Journal of Aviation/Aerospace Education & Research





Key words

UAS, unmanned systems, uncrewed systems, remotely piloted aircraft systems, drone, Burmese python, invasive species, wildlife management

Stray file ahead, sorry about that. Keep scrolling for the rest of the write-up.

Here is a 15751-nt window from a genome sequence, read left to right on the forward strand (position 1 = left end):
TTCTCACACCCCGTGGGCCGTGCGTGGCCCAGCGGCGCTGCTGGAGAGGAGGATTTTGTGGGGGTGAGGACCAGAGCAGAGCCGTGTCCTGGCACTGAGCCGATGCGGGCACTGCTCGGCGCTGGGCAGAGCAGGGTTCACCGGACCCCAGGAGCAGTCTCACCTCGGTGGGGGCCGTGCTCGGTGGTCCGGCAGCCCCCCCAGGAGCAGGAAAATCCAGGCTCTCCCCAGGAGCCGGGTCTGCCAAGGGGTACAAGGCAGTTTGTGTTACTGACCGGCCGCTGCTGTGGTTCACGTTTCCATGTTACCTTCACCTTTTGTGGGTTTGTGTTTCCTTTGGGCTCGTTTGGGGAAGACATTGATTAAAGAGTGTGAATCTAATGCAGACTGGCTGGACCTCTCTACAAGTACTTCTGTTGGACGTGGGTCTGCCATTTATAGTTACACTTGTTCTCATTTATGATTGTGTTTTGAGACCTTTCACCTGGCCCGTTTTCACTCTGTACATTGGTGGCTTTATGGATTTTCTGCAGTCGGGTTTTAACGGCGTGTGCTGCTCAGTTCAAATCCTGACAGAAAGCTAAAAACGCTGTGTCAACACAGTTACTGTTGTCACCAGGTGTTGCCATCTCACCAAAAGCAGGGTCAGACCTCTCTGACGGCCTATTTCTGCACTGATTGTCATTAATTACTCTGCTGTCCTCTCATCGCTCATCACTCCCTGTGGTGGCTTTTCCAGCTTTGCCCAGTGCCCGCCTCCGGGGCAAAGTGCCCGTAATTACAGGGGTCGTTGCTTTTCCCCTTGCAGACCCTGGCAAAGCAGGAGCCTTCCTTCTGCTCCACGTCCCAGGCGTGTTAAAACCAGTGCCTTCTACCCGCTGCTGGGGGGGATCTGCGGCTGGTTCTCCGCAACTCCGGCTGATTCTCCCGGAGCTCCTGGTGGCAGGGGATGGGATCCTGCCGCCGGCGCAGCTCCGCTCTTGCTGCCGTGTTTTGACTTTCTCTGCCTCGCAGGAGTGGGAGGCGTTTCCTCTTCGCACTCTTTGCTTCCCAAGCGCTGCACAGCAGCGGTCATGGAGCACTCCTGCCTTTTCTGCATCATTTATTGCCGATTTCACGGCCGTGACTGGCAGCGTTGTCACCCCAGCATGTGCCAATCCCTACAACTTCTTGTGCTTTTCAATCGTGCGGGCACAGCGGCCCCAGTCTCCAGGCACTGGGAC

Burmese pythons are an invasive, non-native species of snake to southern Florida and attempts at eradicating the snakes had yielded mixed results. The current rate of detection had been reported as 0.05%. The purpose of this research project was to determine if a UAS equipped with a near-infrared (NIR) camera could be used to detect pythons at a higher rate when compared to a RGB camera. The approach involved collecting 55 images from RGB and NIR cameras, over carcass pythons at flying heights of 3, 6, 9, 12, and 15 meters. A likelihood ratio consisting of a true positive rate over false positive rate was calculated from 101 participant survey responses. Participants were able to detect pythons from an NIR camera with greater likelihood (M = 6.05, SD = 1.94) than a RGB camera (M = 4.74, SD = 1.32), t(10) = 1.77, p = .048. The data suggests that survey participants could correctly detect pythons in images containing the pythons at a 1.3x greater rate with the NIR sensor than with the RGB sensor. Also, a true positive rate (TPR) showed the observation rate of correctly detecting a python when one was present in the image. The NIR camera images had higher TPR rates compared to RGB images. The largest difference between camera types was observed at the 15 meters flying height over an outstretched python; there was a 35% increase in participant detection accuracy using the NIR camera compared to the RGB camera. These results suggest that a UAS equipped with an NIR camera flying between 3 and 15 meters in a nadir-oriented position of 90 degrees can be used to detect pythons. Using a UAS equipped with an NIR camera over levees searching for exposed pythons may help biologists responsible for managing these invasive species determine if a python is present.



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